O WISDOM, who came from the mouth of the Most High, reaching from end to end and ordering all things mightily and sweetly: COME, and teach us the way of prudence.
In these days with debate on intelligent design often dominating the Christian discussion of the origin of the cosmos comes the ancient prayer of the Church--the first O Antiphon, O Sapientia in Latin, O Sophia in Greek and O Wisdom in English. The "wisdom" of God which encompasses all of creation and orders all of creation is invoked to "teach us" the way.
In some ways this is another version of "God's ways are not our ways" and so we need to be taught that there is a higher power than ourselves guiding all things to "mightily and sweetly" even though this is beyond our natural perception.
Can we be taught to this way?
Yes, and this is precisely why dying to ourselves is so necessary if we are to follow Christ. It is also in my estimation the most neglected aspect of following Christ and the reason why we make so little progress in the spiritual life. We refuse to leave the "old man" behind. Like Augustine we hear the voices of our past crying out to us, but unlike Augustine we do not leave them.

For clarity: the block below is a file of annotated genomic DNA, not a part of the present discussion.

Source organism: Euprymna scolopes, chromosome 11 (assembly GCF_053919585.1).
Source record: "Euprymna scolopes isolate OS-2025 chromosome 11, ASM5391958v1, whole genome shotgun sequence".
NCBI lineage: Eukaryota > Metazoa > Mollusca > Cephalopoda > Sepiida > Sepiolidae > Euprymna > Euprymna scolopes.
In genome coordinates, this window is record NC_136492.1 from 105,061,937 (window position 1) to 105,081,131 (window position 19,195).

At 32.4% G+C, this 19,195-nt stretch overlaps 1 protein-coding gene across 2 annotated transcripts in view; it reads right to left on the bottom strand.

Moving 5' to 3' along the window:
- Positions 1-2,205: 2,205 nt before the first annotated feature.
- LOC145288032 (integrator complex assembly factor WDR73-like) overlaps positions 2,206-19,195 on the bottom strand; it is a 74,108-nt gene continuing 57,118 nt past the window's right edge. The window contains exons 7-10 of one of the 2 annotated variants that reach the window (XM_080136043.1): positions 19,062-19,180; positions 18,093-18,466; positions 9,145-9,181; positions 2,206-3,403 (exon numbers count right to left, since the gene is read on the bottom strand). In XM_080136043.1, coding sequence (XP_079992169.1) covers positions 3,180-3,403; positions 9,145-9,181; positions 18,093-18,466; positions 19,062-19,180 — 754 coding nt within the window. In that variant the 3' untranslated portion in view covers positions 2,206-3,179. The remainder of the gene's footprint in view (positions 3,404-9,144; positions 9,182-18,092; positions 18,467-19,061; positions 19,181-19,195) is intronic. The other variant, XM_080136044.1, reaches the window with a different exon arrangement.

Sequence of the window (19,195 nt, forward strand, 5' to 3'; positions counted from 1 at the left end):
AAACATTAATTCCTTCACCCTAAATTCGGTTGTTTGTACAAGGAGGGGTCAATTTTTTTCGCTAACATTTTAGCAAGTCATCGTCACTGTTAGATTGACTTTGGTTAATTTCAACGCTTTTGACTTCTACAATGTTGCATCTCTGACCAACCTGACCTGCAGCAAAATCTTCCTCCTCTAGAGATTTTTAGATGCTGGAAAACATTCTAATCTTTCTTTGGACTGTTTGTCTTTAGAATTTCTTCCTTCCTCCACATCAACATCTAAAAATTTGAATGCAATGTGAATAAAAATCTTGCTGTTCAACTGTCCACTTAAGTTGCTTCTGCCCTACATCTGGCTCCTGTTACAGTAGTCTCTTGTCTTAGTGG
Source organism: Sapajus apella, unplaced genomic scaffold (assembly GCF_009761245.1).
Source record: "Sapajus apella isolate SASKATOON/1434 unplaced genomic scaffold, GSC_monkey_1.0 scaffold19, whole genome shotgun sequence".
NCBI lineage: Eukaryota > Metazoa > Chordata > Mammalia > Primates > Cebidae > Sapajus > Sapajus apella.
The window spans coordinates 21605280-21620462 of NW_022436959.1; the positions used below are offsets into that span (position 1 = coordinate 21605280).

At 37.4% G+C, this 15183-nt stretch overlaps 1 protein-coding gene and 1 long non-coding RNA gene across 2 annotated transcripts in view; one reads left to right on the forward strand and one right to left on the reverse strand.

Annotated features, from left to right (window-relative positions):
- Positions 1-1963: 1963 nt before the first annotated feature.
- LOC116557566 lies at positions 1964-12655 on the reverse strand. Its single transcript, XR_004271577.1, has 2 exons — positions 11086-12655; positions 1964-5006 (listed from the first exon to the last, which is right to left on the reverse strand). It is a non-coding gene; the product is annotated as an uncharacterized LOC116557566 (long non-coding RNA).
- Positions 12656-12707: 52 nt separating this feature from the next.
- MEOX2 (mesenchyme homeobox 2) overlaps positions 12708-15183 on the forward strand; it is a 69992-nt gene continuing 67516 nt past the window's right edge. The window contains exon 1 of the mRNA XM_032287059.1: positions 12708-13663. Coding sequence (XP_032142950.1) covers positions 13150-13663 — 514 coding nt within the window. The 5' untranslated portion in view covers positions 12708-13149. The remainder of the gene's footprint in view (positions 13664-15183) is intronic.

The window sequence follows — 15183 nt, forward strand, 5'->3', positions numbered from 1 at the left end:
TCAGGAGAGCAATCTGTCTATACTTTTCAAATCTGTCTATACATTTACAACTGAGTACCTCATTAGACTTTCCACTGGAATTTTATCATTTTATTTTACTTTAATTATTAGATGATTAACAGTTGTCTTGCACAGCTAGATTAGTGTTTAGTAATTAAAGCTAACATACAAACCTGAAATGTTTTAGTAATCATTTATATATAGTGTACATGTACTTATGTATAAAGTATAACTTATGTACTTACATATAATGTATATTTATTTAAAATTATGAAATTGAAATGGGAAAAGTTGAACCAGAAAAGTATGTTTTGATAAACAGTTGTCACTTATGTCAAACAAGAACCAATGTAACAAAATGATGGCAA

In order to "see what the Lord has made known to us" we must go where the Angels tell us that we can find Him "in the House of Bread with Mary His Mother"--beyond the natural perception of the Shepherds who first heard the message and beyond the natural perception of those of us who living in the 20-05 still travel to encounter him in the Eucharist in the Churches that reverence His Mother (both in the East and West--isn't it strange how Eucharistic belief and devotion to Mary are maintained only in those churches?)
The Russian Orthodox theologian Fr. Sergius Bulgakov devoted his life to working out a theology of Sophia (again, the Greek word for wisdom)and what he taught fits in well with the first "O Antiphon". The Sophia of God is both within the Trinity but also within creation--in other words within you. Unleashing that Wisdom within you starts by inviting it, realizing that you need it, realizing that the foolishness of man is the wisdom of God.